Divorce and separation can be more painful when children are involved. Parents often feel uncertain as to which of them will have to take care of the daily needs of the children, how the arrangements can work practically with in terms of visas, sponsorship, accommodation and other work related benefits.
There are also situations where the non-resident parent become more concerned about loosing regular contact with their children, being unable to be with them, taking them on a holiday or visit their grandparents. Both the parents will have concerns on how the decision swill be made regarding their children and be unsure of their rights especially in a foreign country.
Dubai courts will always act on the bests interest of the child, in this jurisdiction mother will become the custodian of the child and father the guardian of the child. Article 156 of Federal Law No 28 of 2005 for Personal Affairs provides that a child's custody under the mother ends when their son reaches the age of 11 and when their daughter reaches the age of 13. The father being the guardian can claim the custody thereafter.
Our lawyers at CRESCO Legal will discuss what laws will be applicable to your matter and advise you accordingly. Our aim is to ensure that you and your children are protected and long standing workable arrangements are made between the parents.
The kind of divorces under Shariah and UAE laws broadly fall under to categories. One being the mutual consent divorce or non-mutual consent divorce. Mutual divorce is one where the parties mutually agree to end their marriage. Our expert lawyers fluent in Shariah Family matters make the entire process for our clients as simple and transparent as possible.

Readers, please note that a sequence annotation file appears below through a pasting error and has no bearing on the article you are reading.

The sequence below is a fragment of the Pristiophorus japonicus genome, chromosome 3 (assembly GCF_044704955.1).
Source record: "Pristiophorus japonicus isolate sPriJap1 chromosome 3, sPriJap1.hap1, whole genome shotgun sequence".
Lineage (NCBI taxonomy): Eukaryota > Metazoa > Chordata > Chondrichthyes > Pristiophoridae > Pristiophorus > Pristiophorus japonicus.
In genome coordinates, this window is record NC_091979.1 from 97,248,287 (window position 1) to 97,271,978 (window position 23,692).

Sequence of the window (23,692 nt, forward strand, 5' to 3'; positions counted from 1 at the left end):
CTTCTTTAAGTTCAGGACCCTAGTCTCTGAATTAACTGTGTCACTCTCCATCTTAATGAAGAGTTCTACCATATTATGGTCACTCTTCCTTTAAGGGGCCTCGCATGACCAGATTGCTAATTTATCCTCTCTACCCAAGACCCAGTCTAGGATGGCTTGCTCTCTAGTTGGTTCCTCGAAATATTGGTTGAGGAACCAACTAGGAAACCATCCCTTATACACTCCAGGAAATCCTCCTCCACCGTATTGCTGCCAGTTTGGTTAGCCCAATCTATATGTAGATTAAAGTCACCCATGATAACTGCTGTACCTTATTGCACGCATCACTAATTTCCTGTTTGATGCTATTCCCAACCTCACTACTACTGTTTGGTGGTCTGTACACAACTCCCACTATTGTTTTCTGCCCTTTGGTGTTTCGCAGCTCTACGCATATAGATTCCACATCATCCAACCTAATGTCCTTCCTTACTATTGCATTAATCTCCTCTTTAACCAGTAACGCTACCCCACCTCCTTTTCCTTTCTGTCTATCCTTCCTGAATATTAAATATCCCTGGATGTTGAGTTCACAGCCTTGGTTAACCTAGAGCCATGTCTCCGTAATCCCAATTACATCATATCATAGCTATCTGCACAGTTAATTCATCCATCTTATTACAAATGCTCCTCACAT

A settlement agreement is drafted for this process, based on the laws of the UAE and which can later be enforced against the party in breach of the same. The contract drafted will be agreed between the parties before being signed and presented to the court. All couples must go through the reconciliation committee which precedes the settlement agreement where the committee, in the interest of society and the respect for the institution of family decide to give the couple their last chance to reconcile the marriage.
One must be clear when he or she decides to initiate with the proceedings for divorce. For expats its important to seek legal advice before appearing the court. In situations where the home country laws does not fully support or cover certain aspects of the divorce procedure then the Dubai courts would apply UAE law in that case.
However in choosing the jurisdiction its very important to seek legal advice. We at CRESCO Legal we would advise you which jurisdiction either UAE or you home country is the most appropriate for you in terms of cost, timescale and outcome. We believe that the stress associate with a divorce can be minimised with the right guidance and legal expertise. With our local experience and strategic and supporting team we can offer efficient and effective assistance to both Muslims and non-Muslims living in the UAE.